Open Mon–Thurs 11am–11pm, Fri 11am–12am, Sat 9am–12am, Sun 9am–10.30pm
Another Youngs pub that has reopened its doors after several months off for refurbishment, The Old Ship is nestled in quite an idyllic Thames setting not too far from Ravenscourt Park and made for a pleasant trip on a weekday evening. Dating back almost 300 years the pub has served punters and walkers alike, and now tempts us in with a newly extended menu that includes brunch as well as traditional-esque pub grub.
Yes, it may be gastro, but it does a nice job of combining vibes of a historical pub and riverside hangout with eccentric interior. Wooden flooring and furniture lies alongside regal and wildlife wall art – including majestic portraits and a ceiling to floor mural of a pelican in the ladies’ toilets. The balcony and terrace are another story – if you’re a fan of the annual Oxford and Cambridge boat race you’ll have prime position seated upstairs and outside at The Old Ship.
It really is a pub for all – most likely residents of the area – but there were people of every age there for dinner, drinks and celebrations. A special mention is in order for the many cute pups pottering about.
Generous, hearty and indulgent – qualities that every British pub should serve. To start I chose the Scottish mussels with bacon in a garlic and herby white wine sauce and flat bread to accompany (£10), the epitome of comfort food. The salty bacon balanced by the juicy tomatoes added a welcome twist to the dish, and dipping the bread into the sauce was simply divine. I could have done with an extra bowl for the shells however, and something to keep fingers clean with! My guest, Martha, chose the pork cheek and ham hock terrine with parsnip, savoury crumble and toasted sourdough (£7.50), which was tasty and like a paté – sweet, cold and fresh.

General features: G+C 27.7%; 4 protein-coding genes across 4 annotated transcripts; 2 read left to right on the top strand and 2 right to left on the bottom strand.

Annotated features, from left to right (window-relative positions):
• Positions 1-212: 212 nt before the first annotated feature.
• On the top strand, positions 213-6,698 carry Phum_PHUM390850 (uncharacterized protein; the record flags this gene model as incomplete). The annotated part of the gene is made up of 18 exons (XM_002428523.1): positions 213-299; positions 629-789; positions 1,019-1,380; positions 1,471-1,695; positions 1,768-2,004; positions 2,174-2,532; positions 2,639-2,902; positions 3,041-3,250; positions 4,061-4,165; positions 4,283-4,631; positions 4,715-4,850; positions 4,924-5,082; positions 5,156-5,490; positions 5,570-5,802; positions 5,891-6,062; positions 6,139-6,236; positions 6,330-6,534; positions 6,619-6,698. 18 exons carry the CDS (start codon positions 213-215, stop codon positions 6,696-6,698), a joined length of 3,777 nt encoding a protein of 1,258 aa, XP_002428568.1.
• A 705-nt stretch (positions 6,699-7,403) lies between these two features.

For main course I opted for the pork chop marinated in paprika and served with sweet potato and coriander puree, grilled red pepper and large cloves of garlic (£14.50). I received a sizeable, crispy portion which was delicious but the sweet taste of the peppers were what stood out to me. Martha chose the British classic battered cod and triple-cooked chips served with mushy peas and tartare sauce (£14.50) – the batter had the perfect degree of crunch and the chips had the right balance of outside crispy and inside fluffy.
By dessert we were pretty full, but couldn’t deny ourselves something from the pudding menu – Martha had the light but tangy lemon tart with cherry coulis (£7.00) and I had the apple granola crumble and custard (£6.50) – filling but delicious, dotted with sultanas and topped with silky smooth custard.
We were recommended a bottle of the Colección Privada Reserva Sauvignon Blanc (£25) from Chile which had a tropical aroma and paired well with my food choices. The pub also flaunts an enticing gin-focused cocktail menu and a vast range of cask ales and craft beers.
In a nutshell
All aboard The Old Ship if you’re looking to escape busy city life but still want to be surrounded by Londoners, eat hearty grub and overlook an iconic section of the Thames.